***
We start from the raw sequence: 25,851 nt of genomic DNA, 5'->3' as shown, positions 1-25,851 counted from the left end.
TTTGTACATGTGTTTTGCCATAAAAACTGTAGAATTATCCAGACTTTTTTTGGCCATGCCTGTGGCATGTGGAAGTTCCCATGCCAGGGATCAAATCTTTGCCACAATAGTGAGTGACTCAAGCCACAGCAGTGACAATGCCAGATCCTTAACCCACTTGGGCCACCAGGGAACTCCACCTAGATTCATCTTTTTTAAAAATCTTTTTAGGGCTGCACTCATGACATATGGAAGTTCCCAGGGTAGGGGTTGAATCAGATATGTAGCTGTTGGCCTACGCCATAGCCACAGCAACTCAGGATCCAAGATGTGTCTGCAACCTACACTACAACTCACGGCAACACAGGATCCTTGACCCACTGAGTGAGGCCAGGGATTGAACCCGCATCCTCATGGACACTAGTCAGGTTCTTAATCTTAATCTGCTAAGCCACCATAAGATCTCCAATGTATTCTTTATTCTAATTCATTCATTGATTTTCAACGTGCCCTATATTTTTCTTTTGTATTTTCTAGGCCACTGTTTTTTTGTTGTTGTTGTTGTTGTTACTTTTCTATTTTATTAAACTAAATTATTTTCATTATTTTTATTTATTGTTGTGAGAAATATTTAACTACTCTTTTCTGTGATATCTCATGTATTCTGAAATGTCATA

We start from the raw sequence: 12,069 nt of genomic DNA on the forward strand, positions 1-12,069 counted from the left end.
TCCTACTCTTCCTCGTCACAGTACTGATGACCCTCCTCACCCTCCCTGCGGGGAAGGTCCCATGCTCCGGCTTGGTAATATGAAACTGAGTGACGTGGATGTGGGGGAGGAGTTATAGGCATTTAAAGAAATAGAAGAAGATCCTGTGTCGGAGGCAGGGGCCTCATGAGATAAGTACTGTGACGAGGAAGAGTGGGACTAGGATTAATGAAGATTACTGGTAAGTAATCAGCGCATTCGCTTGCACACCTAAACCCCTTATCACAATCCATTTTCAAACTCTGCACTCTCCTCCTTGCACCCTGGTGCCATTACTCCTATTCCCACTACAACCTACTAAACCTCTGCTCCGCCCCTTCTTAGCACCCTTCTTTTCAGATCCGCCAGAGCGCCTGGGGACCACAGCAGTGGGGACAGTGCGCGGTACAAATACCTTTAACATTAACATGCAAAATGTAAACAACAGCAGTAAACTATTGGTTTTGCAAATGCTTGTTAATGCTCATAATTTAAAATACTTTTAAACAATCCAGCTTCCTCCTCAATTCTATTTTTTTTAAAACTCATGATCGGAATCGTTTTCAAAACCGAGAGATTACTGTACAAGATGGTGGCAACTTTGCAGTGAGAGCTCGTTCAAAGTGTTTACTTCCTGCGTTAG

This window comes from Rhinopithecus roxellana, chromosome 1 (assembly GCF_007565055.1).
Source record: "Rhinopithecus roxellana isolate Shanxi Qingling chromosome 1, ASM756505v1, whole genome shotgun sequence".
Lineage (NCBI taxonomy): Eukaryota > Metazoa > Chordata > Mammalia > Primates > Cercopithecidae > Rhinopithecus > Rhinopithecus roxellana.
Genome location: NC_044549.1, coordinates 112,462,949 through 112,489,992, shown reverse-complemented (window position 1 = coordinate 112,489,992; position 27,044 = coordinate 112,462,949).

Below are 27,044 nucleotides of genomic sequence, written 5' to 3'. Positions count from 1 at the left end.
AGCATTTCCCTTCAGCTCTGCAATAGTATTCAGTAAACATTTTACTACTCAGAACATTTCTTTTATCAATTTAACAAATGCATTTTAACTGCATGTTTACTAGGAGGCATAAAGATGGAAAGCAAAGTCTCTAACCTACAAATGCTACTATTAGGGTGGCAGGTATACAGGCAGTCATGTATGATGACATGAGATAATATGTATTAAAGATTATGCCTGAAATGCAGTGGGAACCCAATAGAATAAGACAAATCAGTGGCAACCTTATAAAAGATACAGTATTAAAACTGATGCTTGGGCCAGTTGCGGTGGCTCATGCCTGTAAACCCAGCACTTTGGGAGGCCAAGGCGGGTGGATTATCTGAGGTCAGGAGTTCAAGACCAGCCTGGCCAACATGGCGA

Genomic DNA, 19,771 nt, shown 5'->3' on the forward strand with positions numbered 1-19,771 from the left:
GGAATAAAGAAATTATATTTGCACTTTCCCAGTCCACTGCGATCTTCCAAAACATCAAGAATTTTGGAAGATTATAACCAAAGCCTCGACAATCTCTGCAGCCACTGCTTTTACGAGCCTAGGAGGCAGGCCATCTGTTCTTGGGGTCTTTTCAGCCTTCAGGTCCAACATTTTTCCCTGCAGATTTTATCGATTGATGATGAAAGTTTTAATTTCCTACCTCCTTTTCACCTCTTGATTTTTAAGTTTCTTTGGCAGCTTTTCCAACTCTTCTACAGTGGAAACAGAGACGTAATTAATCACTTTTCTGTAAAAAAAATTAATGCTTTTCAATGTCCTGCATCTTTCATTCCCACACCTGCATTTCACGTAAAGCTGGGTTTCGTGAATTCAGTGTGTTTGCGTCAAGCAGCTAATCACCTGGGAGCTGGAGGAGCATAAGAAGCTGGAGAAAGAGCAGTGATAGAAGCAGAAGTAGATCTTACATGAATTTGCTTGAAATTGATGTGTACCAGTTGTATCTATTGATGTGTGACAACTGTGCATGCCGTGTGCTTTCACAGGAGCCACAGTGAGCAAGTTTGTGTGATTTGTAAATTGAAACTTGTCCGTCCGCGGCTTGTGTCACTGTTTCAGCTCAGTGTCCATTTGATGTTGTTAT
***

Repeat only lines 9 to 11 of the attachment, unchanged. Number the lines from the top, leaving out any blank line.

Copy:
Below are 27,044 nucleotides of genomic sequence, written 5' to 3'. Positions count from 1 at the left end.
AGCATTTCCCTTCAGCTCTGCAATAGTATTCAGTAAACATTTTACTACTCAGAACATTTCTTTTATCAATTTAACAAATGCATTTTAACTGCATGTTTACTAGGAGGCATAAAGATGGAAAGCAAAGTCTCTAACCTACAAATGCTACTATTAGGGTGGCAGGTATACAGGCAGTCATGTATGATGACATGAGATAATATGTATTAAAGATTATGCCTGAAATGCAGTGGGAACCCAATAGAATAAGACAAATCAGTGGCAACCTTATAAAAGATACAGTATTAAAACTGATGCTTGGGCCAGTTGCGGTGGCTCATGCCTGTAAACCCAGCACTTTGGGAGGCCAAGGCGGGTGGATTATCTGAGGTCAGGAGTTCAAGACCAGCCTGGCCAACATGGCGA

Genomic DNA, 19,771 nt, shown 5'->3' on the forward strand with positions numbered 1-19,771 from the left: